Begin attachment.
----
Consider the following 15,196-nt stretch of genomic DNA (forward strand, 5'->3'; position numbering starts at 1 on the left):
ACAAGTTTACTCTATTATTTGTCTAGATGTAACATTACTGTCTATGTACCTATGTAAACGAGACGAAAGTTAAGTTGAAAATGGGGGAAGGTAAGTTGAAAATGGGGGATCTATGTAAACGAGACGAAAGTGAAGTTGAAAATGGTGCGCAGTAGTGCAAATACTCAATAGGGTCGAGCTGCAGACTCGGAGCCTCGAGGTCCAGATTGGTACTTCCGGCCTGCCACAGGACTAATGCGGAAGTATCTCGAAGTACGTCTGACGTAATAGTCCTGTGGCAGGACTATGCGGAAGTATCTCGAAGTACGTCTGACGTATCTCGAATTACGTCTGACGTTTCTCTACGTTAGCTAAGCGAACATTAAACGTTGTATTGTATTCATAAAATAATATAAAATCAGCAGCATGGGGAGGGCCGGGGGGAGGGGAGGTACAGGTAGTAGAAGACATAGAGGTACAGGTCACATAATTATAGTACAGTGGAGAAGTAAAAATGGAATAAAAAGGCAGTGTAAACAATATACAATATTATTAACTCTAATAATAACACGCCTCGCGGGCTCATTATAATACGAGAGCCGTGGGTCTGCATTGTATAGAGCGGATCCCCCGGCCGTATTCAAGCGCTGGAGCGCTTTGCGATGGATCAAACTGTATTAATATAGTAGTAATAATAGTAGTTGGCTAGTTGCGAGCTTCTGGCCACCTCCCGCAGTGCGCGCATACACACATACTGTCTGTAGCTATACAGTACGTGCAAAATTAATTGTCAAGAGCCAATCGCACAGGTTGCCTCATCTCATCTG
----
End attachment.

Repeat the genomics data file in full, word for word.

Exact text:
Consider the following 15,196-nt stretch of genomic DNA (forward strand, 5'->3'; position numbering starts at 1 on the left):
ACAAGTTTACTCTATTATTTGTCTAGATGTAACATTACTGTCTATGTACCTATGTAAACGAGACGAAAGTTAAGTTGAAAATGGGGGAAGGTAAGTTGAAAATGGGGGATCTATGTAAACGAGACGAAAGTGAAGTTGAAAATGGTGCGCAGTAGTGCAAATACTCAATAGGGTCGAGCTGCAGACTCGGAGCCTCGAGGTCCAGATTGGTACTTCCGGCCTGCCACAGGACTAATGCGGAAGTATCTCGAAGTACGTCTGACGTAATAGTCCTGTGGCAGGACTATGCGGAAGTATCTCGAAGTACGTCTGACGTATCTCGAATTACGTCTGACGTTTCTCTACGTTAGCTAAGCGAACATTAAACGTTGTATTGTATTCATAAAATAATATAAAATCAGCAGCATGGGGAGGGCCGGGGGGAGGGGAGGTACAGGTAGTAGAAGACATAGAGGTACAGGTCACATAATTATAGTACAGTGGAGAAGTAAAAATGGAATAAAAAGGCAGTGTAAACAATATACAATATTATTAACTCTAATAATAACACGCCTCGCGGGCTCATTATAATACGAGAGCCGTGGGTCTGCATTGTATAGAGCGGATCCCCCGGCCGTATTCAAGCGCTGGAGCGCTTTGCGATGGATCAAACTGTATTAATATAGTAGTAATAATAGTAGTTGGCTAGTTGCGAGCTTCTGGCCACCTCCCGCAGTGCGCGCATACACACATACTGTCTGTAGCTATACAGTACGTGCAAAATTAATTGTCAAGAGCCAATCGCACAGGTTGCCTCATCTCATCTG